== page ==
Film review: Call Me by Your Name (Director: Luca Guadagnino)
By Sascha Krieger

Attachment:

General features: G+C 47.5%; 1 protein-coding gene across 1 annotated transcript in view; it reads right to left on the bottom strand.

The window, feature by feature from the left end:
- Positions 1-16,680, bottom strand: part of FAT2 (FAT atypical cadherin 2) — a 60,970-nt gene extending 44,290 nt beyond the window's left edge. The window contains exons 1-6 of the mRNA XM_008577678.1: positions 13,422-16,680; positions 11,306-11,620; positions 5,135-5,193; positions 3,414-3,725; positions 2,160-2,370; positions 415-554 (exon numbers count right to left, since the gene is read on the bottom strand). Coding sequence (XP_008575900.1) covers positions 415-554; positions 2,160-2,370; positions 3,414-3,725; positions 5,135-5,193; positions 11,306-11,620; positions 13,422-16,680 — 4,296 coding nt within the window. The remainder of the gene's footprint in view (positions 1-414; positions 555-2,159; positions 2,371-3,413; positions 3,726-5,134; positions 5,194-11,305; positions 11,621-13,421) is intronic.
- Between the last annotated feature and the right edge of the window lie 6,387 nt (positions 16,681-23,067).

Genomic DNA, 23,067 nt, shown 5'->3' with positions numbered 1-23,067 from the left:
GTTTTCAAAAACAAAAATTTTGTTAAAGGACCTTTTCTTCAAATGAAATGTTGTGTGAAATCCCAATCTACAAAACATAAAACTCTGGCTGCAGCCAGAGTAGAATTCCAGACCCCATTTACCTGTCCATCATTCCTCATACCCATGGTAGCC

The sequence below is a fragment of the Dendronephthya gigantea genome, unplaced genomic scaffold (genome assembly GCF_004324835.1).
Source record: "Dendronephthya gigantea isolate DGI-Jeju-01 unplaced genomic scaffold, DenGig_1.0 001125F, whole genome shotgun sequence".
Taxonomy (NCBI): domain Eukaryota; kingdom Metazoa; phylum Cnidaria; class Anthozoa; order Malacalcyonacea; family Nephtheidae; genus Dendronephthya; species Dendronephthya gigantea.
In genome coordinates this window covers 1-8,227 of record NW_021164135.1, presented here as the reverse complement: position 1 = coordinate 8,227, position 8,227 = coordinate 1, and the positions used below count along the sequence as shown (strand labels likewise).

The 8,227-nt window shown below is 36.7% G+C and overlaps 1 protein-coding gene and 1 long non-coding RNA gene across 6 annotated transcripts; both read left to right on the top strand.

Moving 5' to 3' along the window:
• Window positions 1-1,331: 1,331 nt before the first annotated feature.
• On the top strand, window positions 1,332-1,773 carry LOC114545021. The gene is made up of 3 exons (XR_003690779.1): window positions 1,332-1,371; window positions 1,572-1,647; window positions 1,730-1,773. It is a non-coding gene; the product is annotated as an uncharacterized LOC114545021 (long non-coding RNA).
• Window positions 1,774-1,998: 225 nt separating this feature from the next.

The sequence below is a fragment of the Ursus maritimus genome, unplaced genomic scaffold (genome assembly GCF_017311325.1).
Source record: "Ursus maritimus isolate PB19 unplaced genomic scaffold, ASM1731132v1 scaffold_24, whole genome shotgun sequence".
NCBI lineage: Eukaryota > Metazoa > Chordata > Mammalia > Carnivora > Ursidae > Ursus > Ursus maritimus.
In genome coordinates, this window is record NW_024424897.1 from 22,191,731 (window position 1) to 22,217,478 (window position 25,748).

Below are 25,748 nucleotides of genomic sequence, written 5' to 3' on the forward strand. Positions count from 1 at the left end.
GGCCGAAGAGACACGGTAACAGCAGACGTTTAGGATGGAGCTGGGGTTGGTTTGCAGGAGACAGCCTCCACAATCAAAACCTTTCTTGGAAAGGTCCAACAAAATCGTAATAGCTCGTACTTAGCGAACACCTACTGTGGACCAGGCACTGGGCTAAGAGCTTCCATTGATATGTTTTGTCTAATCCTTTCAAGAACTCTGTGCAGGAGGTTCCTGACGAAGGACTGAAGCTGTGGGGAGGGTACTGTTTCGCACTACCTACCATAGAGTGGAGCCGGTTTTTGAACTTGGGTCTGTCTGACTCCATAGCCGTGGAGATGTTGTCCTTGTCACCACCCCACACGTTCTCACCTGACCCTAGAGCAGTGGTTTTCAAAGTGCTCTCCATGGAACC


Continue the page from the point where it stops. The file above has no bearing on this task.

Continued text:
Soft sunlight drenches the village somewhere in northern Italy when Oliver arrives. The handsome American in his mid-20s immediately catches the eye of 17-year-old Elio, the son of the archeology professor Oliver has come to assist for six weeks. Luca Guadagnino’s celebrated film opens right with that first glance Elio can direct at the „usurper“ as he calls him on account of living in Elio’s room for the duration of his stay. The camera follows Elio’s eyes, filming Oliver’s arrival from the upstairs window Elio watches it from. Camera angles and focus play a key part in the way the film tells its story: The camera eye looks from above or below, faces quickly slide out of and into focus, partial views change with tha camera moving away, characters often moving into the foreground from a distance or remaining them. Shots over the shoulder are common, foreground and background swap places. The film thus mirrors the economy of looks and glances that the budding relationship of Elio and Oliver is built on, the maze of attraction and refusal, the slow and confusing process of understanding. The way they look at each other or deliberately refuse to do so is telling of what is about to happen long before it does.